John Sailhamer, another Old Testament scholar makes a noteworthy point: “God responds to Moses’ question not by building up Moses’ confidence in himself but by the reassurance that he would be with him in carrying out his task.” Where today we might expect someone to encourage Moses to think more positively… to dig deep down and find the inner strength to face his challenges, God doesn’t leave Moses to lean on his own power, but to find the comfort and strength he needs by leaning on the LORD. The point isn’t that Moses is up for the task, but that the LORD almighty is.
The scholar John Goldingay makes this point even more strongly: “Moses is not being commissioned on the basis of his experience in the palace, his initiative, or his leadership potential… What counts is God’s “I will be with you.” This is not merely a promise that he will feel God is with him but a promise that God will be with him actively whether he feels it or not.”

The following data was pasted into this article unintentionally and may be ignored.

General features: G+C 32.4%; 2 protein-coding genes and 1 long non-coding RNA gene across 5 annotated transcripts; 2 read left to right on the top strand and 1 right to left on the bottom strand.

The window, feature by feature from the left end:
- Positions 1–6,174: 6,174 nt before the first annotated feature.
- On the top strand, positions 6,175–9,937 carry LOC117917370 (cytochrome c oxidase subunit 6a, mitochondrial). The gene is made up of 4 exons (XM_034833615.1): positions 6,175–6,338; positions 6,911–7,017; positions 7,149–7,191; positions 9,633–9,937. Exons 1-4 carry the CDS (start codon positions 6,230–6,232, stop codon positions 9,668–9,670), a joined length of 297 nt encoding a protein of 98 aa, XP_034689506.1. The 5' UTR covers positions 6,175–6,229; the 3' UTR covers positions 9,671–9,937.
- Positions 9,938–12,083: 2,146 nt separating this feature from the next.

The Living God, the LORD, Yahweh, the One who truly IS, invites Moses… invites Israel… invites us to trust Him. Even as He calls us to go where we’re frightened to go.
Last week we heard how Peter boldly confessed his faith in Jesus, proclaiming that He was the Messiah; God’s chosen Saviour. But today we heard how, moments later, Peter tries to disrupt Jesus’ mission… to dissuade his Master from taking the road of suffering to the cross.
No doubt, Peter thought he was helping… trying to offer support and comfort. But he was ultimately undermining God’s greatest act of salvation, not only for Israel, but for our entire world, trapped and burdened by the weight of evil and sin.